Australian First Peoples experience many of the same barriers as the general population, compounded by cultural issues, lower socioeconomic and educational levels, and greater geographic isolation1,3. However, they have a greater need for CR, primary and secondary prevention due to higher levels of heart disease and comorbidities1,54,55. To provide Australian First Peoples adequate and effective CR, their increased involvement, together with non-Australian First Peoples’ improved cultural awareness, mutual trust, respect and two-way learning is required, as well as improved support and access to specialist services43,46-48. Many of these issues are not well investigated and described.
Costs associated with recurring heart disease are high and it is known that these costs can be reduced with improved systems that facilitate referral, accessibility and CR attendance6. To improve services, more information is required about hospital discharge and CR referral processes, including eligibility, inpatient education, perceived benefit and meeting participant needs.
The current situation demonstrates weak or poorly implemented systems. These include models of health services delivery, referral processes as well as inconsistent knowledge and value by health professionals and potential participants14,15,19,23,40,48, plus a range barriers to access and appropriateness of services. Many of the issues identified are common to health service provision and access to services in rural and remote areas of Australia56. As such, findings of this integrative review potentially have broad applications. To address the deficits, the following priorities need to be considered.
Referral, health services, pathways and planning
A systematic referral process based on well-defined criteria, individualisation of CR, personal contact, trust, information and support from health professionals13,22-24,46,49 needs further investigation. The systematic referral process, based on eligibility criteria, education on heart disease and risk factors, needs to commence prior to hospital discharge20,22,57.
Cultural and geographic factors necessitating alternative and flexible programs
Flexibility in CR is essential because of the diversity of demographic profiles, geographic location and health status in rural and remote areas23,41,47,48. Alternative models of CR, including home based programs with telephone support, such as Queensland Health’s Coaching Patients on Achieving Cardiovascular Health (COACH)17, telehealth, purpose designed apps and community involvement, are all known enablers for CR31,41. However, attendance rates remain low10,16,17. In Australia there is little evidence of CR being provided by Aboriginal/Indigenous medical services, compounding poor access to CR by Australian First Peoples who live in remote area communities. This highlights the need for further advocacy and a review of systems of health care for Australian First Peoples in remote area communities. In line with a holistic and culturally appropriate approach and scarcity of resources, consideration of an integrated, flexible primary and secondary prevention model that is appropriate for Australian First Peoples as well as the general population needs further investigation.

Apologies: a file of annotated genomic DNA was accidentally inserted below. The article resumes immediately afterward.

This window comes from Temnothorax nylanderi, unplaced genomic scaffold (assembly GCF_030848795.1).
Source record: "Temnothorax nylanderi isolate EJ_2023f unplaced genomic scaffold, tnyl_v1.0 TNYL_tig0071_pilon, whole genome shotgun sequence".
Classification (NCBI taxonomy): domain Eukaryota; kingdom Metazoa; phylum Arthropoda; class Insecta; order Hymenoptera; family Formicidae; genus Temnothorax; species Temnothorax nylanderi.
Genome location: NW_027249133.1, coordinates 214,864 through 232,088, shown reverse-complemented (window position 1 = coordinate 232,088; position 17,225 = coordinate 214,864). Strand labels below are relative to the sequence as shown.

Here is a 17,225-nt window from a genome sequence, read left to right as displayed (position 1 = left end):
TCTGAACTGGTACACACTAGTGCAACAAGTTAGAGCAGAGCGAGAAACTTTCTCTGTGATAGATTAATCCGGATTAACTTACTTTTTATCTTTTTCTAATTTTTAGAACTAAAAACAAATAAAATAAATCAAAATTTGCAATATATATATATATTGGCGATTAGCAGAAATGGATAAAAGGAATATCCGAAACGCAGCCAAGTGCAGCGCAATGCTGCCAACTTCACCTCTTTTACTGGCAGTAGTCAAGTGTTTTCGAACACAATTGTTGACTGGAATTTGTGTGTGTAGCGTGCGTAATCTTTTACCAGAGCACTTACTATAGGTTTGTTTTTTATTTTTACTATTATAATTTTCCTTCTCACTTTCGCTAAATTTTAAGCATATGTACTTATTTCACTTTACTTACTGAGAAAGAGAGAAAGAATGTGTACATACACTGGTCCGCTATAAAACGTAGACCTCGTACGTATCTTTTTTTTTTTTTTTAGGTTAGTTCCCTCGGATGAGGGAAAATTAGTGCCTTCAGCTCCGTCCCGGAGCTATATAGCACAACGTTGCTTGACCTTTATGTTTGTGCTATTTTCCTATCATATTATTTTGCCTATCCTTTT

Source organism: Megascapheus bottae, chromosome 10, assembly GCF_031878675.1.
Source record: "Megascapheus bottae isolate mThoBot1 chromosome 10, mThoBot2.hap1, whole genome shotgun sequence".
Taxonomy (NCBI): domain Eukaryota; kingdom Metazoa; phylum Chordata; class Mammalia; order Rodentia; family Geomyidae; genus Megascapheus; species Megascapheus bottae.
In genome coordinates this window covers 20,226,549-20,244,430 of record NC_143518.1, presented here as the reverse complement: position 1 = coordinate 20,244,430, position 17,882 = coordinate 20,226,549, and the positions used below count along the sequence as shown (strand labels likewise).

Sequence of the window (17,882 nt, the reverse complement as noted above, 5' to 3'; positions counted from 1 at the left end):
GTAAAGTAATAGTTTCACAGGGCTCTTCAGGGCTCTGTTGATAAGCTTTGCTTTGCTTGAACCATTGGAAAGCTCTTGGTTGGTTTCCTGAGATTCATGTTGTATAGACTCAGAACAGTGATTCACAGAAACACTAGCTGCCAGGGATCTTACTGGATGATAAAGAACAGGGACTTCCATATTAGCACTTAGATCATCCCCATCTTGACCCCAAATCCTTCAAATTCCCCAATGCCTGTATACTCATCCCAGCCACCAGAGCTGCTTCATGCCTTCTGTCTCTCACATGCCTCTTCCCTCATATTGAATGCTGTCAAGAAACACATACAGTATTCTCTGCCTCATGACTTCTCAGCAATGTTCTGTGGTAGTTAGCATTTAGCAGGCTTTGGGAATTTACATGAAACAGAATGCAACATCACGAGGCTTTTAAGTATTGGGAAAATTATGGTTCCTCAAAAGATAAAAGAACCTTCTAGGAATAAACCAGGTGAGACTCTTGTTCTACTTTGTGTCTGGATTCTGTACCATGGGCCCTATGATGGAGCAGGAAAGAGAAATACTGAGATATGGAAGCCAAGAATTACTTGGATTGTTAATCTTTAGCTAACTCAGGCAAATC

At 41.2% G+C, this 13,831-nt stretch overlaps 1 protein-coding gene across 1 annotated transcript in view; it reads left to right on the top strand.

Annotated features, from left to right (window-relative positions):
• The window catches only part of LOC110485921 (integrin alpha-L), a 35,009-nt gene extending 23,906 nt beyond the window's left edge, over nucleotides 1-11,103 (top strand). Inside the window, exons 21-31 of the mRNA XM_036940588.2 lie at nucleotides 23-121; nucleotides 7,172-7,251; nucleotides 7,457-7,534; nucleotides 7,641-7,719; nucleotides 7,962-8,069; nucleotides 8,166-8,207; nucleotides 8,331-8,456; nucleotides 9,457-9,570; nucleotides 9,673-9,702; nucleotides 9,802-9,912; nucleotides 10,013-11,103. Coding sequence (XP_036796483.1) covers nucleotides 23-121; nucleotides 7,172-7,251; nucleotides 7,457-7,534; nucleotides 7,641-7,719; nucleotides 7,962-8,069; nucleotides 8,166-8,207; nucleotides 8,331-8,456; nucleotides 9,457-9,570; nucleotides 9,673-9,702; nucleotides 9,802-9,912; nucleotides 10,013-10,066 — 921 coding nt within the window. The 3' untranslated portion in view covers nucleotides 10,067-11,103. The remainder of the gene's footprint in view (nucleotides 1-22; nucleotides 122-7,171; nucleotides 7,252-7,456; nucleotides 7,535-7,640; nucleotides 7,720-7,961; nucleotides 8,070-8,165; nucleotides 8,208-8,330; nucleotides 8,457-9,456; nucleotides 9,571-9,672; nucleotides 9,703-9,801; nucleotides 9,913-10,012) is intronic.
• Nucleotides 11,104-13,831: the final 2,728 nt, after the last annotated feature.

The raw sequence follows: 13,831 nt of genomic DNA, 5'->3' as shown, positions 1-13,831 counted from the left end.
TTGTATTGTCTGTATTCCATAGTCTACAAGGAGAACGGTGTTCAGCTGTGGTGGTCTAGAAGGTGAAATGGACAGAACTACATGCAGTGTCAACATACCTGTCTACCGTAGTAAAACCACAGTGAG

Professional roles and influence
Key issues identified include ongoing staff shortages14,15, indicating the need for increased professional role flexibility and modified multidisciplinary team models, supported by appropriate management policy15,43. A further priority is including a primary role in CR, supported by further education, for Indigenousl health workers working with Australian First Peoples43,45,47. These are all key issues that need further consideration to work towards optimal effectiveness of CR in rural and remote areas.
Knowing, valuing, and psychosocial factors
Poor understanding of the concepts and benefits of CR contributes to low attendance rates19,21,23,25,41,57,58. This is exacerbated by the general perception that acute care health services are of greater importance than primary and secondary prevention services24. Lack of knowledge and negative perceptions of CR need to be addressed. Mental as well as physical health issues are of primary importance and currently not prioritised in many CR programs19,21,23. A holistic approach to CR, primary and secondary risk factor prevention and use of resources need further consideration46.